Rosie Thomas - Fly Little Crow (feat. Iron & Wine).
Now that the kids are back in school, (save for 1 still at home) Rosie Thomas resumes her Lullabies For Parents series helping to comfort, sooth, and encourage other parents. In Volume 2 (due in March of 2023), Rosie dives into the lessons we hope to convey to our children, and reminders we can all use ourselves.
“I imagine most parents, like myself, have some constant background anxiety of making sure we can impart any/all wisdom we’ve gathered through our lives – to pass along what we’ve learned, and hope to not miss anything. As it happens, when I think about those things, it’s often the same life lessons that are helpful to remind myself of too as an adult to ease my own worry.
Plus, as much as we want to say all the right things the right way, (impossible,) I have to remember they learn the most from just watching us, so I have to try to exhibit those attributes myself most of all. No pressure! Volume 2 deals with a lot of those “lessons/reminders” – a lot of the main ideas I want to communicate to my kids: to live wild and free, to be bold and confident in who they are, to be discerning, and not to settle.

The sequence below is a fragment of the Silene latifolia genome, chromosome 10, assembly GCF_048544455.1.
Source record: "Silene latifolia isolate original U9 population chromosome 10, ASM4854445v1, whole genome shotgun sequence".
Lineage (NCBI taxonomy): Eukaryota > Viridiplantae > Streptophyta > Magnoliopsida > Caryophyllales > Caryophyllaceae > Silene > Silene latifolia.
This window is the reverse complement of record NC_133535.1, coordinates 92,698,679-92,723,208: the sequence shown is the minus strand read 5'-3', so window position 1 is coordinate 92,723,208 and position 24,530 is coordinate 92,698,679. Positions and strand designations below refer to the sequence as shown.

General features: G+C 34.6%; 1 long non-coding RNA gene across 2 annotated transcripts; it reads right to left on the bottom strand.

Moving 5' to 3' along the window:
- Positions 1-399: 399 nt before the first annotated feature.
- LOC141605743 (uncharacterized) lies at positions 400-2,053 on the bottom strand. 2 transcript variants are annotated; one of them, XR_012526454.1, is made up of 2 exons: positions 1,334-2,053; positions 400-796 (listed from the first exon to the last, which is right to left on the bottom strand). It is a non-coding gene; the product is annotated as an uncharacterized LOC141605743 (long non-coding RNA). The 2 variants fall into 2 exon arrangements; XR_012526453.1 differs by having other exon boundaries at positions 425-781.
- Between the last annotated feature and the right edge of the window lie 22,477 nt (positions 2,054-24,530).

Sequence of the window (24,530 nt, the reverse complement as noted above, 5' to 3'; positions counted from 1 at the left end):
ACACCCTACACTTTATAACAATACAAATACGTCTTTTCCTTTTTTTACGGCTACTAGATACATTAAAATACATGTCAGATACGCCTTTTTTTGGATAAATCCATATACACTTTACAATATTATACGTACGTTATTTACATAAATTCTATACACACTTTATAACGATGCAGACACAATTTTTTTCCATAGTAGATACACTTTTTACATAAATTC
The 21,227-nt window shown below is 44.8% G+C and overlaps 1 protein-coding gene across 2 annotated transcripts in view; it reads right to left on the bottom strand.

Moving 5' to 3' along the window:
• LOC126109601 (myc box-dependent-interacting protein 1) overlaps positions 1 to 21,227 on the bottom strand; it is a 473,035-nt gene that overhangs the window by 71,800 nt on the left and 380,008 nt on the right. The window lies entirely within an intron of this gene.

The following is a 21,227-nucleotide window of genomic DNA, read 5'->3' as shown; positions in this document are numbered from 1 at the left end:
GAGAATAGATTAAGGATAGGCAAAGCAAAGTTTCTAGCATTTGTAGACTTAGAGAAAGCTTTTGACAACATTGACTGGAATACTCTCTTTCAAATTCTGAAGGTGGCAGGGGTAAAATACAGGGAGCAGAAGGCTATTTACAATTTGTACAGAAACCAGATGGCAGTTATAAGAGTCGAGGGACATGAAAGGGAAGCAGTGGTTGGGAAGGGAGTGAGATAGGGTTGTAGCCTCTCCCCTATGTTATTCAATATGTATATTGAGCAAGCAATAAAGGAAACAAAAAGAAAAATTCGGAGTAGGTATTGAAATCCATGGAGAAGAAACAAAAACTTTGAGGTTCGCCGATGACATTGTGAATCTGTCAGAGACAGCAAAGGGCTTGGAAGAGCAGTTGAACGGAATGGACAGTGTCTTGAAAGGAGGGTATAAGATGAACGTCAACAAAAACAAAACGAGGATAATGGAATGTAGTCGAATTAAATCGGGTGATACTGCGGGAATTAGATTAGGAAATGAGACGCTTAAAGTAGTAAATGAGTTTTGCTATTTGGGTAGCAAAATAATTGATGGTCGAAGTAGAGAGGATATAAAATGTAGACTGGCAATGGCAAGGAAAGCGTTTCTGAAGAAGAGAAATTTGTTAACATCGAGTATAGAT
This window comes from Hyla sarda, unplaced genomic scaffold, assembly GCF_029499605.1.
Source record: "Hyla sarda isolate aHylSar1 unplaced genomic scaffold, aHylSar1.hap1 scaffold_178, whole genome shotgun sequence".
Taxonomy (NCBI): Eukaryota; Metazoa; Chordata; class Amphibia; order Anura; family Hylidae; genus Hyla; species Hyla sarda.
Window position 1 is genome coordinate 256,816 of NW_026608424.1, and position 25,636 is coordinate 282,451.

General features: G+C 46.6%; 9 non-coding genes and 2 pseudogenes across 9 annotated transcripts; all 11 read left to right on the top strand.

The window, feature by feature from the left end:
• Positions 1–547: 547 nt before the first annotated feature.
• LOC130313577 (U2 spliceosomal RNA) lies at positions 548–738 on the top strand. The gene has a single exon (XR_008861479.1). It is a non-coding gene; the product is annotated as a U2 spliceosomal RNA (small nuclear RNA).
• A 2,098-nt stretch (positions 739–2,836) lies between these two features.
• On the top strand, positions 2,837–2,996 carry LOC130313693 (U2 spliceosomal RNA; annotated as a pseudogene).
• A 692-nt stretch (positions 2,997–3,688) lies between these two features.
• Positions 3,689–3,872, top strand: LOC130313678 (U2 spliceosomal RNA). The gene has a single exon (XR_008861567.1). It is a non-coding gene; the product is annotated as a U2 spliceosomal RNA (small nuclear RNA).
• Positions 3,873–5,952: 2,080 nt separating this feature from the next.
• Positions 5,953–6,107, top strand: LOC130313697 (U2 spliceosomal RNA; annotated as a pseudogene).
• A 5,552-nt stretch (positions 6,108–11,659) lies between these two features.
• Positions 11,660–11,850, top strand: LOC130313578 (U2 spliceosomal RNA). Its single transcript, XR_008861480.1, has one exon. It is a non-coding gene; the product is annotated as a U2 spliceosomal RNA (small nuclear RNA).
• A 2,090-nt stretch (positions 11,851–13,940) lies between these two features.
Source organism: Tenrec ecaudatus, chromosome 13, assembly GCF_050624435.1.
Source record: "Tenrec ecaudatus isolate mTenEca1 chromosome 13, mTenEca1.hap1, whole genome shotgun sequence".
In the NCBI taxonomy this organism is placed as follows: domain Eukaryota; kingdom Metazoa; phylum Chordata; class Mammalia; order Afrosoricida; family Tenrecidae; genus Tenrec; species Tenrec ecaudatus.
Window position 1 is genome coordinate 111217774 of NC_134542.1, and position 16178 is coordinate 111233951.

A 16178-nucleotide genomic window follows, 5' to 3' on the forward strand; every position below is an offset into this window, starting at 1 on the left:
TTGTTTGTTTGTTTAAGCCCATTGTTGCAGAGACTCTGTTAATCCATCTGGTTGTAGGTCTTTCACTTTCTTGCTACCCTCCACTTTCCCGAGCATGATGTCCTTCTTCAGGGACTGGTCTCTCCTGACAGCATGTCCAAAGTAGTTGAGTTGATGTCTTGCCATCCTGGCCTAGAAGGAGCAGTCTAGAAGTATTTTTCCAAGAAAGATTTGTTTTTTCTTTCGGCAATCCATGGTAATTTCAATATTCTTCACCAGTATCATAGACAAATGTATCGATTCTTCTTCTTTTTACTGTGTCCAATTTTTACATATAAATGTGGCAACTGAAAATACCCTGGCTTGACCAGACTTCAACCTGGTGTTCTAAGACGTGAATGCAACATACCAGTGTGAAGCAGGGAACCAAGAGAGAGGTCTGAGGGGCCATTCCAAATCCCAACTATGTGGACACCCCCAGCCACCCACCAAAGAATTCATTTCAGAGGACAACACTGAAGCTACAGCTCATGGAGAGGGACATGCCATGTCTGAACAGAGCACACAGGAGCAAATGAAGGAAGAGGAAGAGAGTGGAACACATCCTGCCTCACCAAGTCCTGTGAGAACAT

To treat women with dignity and respect, to stand up for themselves and others. To have empathy, to look out for the overlooked, and let them know they are seen, worthy, and loved. Acknowledging while I may not have all the answers, I will always be there to help them figure it out for themselves. My hope is that wherever they land on the “big” questions of worldview, to always error on the side of love, and treat others how they would want to be treated. Okay, I just got a little angsty again thinking about it all. It’s okay. It’ll be alright;)”